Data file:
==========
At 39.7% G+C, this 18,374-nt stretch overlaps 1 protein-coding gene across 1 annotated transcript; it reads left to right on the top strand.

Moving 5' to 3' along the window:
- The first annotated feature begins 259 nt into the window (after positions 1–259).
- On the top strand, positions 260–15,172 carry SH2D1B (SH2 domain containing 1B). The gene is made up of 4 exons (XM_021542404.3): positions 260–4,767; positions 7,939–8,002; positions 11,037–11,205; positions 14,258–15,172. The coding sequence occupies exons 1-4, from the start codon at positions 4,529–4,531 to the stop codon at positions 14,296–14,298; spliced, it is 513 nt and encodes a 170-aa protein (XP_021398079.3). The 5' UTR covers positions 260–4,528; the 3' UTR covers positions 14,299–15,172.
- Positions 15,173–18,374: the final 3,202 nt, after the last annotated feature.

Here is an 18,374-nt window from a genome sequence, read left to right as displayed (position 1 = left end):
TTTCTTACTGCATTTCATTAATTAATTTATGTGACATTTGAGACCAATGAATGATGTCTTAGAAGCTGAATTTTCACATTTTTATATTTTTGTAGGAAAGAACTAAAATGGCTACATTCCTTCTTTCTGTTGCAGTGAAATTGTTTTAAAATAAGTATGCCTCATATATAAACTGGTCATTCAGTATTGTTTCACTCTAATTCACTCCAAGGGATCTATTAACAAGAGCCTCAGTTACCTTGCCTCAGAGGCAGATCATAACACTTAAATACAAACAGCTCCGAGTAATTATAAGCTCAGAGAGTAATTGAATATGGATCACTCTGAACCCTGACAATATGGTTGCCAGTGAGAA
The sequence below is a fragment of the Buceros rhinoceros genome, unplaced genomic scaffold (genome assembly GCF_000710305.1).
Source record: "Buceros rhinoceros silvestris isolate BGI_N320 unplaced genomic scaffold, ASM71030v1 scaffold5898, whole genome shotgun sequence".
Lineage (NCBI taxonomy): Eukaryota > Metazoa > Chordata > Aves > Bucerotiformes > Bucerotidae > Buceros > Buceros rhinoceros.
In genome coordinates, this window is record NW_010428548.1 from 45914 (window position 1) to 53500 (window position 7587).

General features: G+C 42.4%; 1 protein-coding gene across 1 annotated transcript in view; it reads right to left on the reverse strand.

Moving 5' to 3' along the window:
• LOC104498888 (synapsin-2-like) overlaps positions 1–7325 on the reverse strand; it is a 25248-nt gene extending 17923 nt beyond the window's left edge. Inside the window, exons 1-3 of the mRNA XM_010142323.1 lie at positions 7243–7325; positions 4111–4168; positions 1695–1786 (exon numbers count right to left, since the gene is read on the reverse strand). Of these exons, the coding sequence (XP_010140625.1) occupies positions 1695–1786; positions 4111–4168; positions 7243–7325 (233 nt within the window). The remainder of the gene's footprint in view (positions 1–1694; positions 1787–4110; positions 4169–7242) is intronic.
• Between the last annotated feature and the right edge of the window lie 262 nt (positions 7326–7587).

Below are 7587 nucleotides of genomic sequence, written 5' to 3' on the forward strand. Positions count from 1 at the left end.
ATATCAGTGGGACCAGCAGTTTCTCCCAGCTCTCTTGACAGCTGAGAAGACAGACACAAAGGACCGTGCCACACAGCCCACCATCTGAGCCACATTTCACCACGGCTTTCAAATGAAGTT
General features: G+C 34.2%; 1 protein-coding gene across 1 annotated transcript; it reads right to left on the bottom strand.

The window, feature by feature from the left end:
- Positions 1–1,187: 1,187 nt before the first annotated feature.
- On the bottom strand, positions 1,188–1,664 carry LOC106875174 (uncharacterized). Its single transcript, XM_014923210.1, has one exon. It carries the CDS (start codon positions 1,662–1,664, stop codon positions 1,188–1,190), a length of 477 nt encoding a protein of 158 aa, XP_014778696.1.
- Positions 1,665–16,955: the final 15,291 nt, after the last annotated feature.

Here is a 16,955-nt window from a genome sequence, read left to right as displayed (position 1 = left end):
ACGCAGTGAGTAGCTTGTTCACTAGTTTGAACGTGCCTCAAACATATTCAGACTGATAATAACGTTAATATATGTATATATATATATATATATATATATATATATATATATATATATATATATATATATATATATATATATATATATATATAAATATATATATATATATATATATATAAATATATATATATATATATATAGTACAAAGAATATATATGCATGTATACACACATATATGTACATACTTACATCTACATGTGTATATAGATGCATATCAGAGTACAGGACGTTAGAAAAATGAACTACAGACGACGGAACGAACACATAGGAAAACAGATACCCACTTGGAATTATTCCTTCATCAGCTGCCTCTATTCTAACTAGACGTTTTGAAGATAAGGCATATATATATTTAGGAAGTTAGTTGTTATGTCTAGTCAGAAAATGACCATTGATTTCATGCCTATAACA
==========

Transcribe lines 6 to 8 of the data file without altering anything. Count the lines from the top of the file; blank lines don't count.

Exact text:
Here is an 18,374-nt window from a genome sequence, read left to right as displayed (position 1 = left end):
TTTCTTACTGCATTTCATTAATTAATTTATGTGACATTTGAGACCAATGAATGATGTCTTAGAAGCTGAATTTTCACATTTTTATATTTTTGTAGGAAAGAACTAAAATGGCTACATTCCTTCTTTCTGTTGCAGTGAAATTGTTTTAAAATAAGTATGCCTCATATATAAACTGGTCATTCAGTATTGTTTCACTCTAATTCACTCCAAGGGATCTATTAACAAGAGCCTCAGTTACCTTGCCTCAGAGGCAGATCATAACACTTAAATACAAACAGCTCCGAGTAATTATAAGCTCAGAGAGTAATTGAATATGGATCACTCTGAACCCTGACAATATGGTTGCCAGTGAGAA
The sequence below is a fragment of the Buceros rhinoceros genome, unplaced genomic scaffold (genome assembly GCF_000710305.1).